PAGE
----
Real maple syrup is essentially boiled sap graded for color and intensity of flavor; the rule is that the darker the grade, the bolder the flavor, and a bottle of the good stuff can run between $7 and $20. It can last up to a year in the fridge, though, and can be so much more than a pancake and waffle topping. It goes in everything from salads and glazes to cocktails -- even sport drinks.
Give flavor to white, tasteless strawberries by using them atop a robust bread with onions sautéed in Grade A very dark maple syrup and balsamic vinegar. When baked, the strawberry flavor intensifies, while the syrup and vinegar add a balancing tartness terrific when paired with goat cheese. This recipe gives instructions to make focaccia from scratch, but you can cheat with a store-bought loaf.
Swiss chard can be limp and heavy when just tossed in a pan. Toasted cashews and raisins (for texture) and sherry vinegar and maple syrup (for extra zing) give delightful complexity to these winter greens. Try a Grade A very dark syrup for even more intense flavor.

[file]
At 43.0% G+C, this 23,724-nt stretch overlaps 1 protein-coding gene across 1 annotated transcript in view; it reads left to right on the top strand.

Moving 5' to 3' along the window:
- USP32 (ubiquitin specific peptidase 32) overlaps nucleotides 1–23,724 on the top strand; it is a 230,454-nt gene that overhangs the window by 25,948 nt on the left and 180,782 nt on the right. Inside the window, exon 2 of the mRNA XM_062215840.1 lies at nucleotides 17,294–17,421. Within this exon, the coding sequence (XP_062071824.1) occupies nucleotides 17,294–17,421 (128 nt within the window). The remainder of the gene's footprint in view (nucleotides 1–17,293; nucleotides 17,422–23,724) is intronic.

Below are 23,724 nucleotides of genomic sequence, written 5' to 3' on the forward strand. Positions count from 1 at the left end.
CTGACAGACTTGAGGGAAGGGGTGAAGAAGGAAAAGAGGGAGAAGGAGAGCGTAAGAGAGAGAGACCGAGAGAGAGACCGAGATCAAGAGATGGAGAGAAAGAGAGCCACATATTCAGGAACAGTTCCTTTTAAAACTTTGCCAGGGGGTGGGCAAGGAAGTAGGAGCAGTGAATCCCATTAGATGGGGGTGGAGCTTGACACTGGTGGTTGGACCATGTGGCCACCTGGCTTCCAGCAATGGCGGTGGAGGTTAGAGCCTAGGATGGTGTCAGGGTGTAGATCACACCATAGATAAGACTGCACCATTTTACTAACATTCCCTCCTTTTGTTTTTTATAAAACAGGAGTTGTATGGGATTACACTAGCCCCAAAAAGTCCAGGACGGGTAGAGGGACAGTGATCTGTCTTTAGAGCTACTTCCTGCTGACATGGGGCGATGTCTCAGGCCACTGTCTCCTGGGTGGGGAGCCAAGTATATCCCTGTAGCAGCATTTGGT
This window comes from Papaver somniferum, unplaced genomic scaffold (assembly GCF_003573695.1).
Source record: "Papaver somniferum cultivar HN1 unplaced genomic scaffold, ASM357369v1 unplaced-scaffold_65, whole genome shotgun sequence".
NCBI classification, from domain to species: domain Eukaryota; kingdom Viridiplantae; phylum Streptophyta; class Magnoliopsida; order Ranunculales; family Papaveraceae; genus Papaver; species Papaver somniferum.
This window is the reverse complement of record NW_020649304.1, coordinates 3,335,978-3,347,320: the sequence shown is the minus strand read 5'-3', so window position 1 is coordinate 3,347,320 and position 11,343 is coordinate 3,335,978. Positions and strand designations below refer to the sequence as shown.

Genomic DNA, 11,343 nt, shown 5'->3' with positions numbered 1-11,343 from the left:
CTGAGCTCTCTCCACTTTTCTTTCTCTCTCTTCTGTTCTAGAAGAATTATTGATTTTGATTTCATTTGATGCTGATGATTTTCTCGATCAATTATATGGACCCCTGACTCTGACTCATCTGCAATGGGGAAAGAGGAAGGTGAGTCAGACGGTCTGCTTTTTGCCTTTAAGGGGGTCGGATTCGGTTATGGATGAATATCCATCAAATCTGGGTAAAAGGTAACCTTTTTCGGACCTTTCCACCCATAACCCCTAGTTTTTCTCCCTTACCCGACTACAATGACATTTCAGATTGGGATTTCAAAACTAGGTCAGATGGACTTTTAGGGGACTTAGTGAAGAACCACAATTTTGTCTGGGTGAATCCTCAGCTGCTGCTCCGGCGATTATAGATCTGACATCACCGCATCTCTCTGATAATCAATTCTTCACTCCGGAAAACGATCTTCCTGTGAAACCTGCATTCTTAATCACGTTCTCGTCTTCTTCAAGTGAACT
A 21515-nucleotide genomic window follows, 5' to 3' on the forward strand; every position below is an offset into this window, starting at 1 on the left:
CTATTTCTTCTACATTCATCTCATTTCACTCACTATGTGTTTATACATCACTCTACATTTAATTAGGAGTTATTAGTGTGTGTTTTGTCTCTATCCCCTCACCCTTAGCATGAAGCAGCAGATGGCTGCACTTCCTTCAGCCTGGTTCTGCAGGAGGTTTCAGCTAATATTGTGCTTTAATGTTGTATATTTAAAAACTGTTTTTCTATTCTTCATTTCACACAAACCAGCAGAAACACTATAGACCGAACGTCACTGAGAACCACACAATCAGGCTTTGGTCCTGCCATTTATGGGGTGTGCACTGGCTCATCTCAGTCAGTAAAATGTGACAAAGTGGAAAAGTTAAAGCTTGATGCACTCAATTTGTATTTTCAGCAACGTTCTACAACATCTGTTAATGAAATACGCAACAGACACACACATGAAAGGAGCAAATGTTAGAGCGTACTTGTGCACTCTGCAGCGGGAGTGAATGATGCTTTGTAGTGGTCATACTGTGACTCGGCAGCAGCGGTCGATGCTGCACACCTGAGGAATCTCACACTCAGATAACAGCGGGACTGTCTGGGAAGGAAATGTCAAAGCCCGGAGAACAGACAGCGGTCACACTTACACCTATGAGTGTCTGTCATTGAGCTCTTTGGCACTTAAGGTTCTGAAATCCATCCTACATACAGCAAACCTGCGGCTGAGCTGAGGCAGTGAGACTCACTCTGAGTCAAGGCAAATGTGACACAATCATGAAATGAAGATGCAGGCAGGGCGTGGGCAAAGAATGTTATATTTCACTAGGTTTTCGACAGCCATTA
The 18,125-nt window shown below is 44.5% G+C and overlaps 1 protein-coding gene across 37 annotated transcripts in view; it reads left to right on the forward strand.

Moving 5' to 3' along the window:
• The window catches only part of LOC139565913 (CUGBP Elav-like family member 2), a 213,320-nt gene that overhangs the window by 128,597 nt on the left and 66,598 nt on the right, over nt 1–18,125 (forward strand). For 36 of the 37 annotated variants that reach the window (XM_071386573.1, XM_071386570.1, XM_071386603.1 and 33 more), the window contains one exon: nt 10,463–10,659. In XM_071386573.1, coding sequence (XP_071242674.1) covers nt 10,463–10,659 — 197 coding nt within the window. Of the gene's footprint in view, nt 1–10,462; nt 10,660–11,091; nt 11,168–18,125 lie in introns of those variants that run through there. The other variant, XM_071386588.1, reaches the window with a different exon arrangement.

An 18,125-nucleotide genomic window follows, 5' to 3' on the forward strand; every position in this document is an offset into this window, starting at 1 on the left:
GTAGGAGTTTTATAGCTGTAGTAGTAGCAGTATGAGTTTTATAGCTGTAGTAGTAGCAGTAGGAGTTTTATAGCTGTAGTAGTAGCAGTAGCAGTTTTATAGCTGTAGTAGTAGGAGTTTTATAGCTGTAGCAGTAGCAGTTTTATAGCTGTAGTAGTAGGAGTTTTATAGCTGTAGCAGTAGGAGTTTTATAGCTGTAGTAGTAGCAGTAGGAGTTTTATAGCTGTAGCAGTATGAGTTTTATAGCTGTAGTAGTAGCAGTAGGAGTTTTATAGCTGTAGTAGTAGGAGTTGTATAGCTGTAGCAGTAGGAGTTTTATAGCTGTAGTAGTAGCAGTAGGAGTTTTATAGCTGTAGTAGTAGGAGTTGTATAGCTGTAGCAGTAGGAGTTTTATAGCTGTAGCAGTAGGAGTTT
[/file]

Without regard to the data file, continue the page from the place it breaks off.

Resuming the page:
Tahini, made from ground sesame seeds, is a protein, mineral, and fiber powerhouse. There are even some beauty-enhancing claims for hair and skin in suggesting this mix of orange juice, lemon juice, and maple syrup as a dip for apples, bananas, kiwi, or other fruit.
Recipe: Feeding Your Beauty
This natural sweetener can add flavor to beverages too -- try swapping out sugar with maple syrup for a new twist on an Old-Fashioned -- though very light or light syrups are best. A DIY sports drink combines orange juice, lime juice, maple syrup, and a pinch of salt with cold water for a post-workout refresher.
Recipe: Pure Canada Maple